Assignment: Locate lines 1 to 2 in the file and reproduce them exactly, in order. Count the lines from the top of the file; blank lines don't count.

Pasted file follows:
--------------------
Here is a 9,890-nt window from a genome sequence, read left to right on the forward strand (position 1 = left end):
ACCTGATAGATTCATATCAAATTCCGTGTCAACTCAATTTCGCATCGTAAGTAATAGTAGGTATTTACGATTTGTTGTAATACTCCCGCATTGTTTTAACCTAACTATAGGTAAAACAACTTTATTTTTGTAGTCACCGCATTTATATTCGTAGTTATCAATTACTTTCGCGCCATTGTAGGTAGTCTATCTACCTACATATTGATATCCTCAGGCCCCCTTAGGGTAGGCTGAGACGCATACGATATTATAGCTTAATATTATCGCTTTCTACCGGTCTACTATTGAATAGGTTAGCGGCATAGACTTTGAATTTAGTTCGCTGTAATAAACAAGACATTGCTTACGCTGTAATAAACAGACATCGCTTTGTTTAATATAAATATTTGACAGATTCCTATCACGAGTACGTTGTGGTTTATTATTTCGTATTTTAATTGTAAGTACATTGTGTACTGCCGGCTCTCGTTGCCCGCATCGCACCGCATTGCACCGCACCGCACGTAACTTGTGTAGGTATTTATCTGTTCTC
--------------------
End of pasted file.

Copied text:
Here is a 9,890-nt window from a genome sequence, read left to right on the forward strand (position 1 = left end):
ACCTGATAGATTCATATCAAATTCCGTGTCAACTCAATTTCGCATCGTAAGTAATAGTAGGTATTTACGATTTGTTGTAATACTCCCGCATTGTTTTAACCTAACTATAGGTAAAACAACTTTATTTTTGTAGTCACCGCATTTATATTCGTAGTTATCAATTACTTTCGCGCCATTGTAGGTAGTCTATCTACCTACATATTGATATCCTCAGGCCCCCTTAGGGTAGGCTGAGACGCATACGATATTATAGCTTAATATTATCGCTTTCTACCGGTCTACTATTGAATAGGTTAGCGGCATAGACTTTGAATTTAGTTCGCTGTAATAAACAAGACATTGCTTACGCTGTAATAAACAGACATCGCTTTGTTTAATATAAATATTTGACAGATTCCTATCACGAGTACGTTGTGGTTTATTATTTCGTATTTTAATTGTAAGTACATTGTGTACTGCCGGCTCTCGTTGCCCGCATCGCACCGCATTGCACCGCACCGCACGTAACTTGTGTAGGTATTTATCTGTTCTC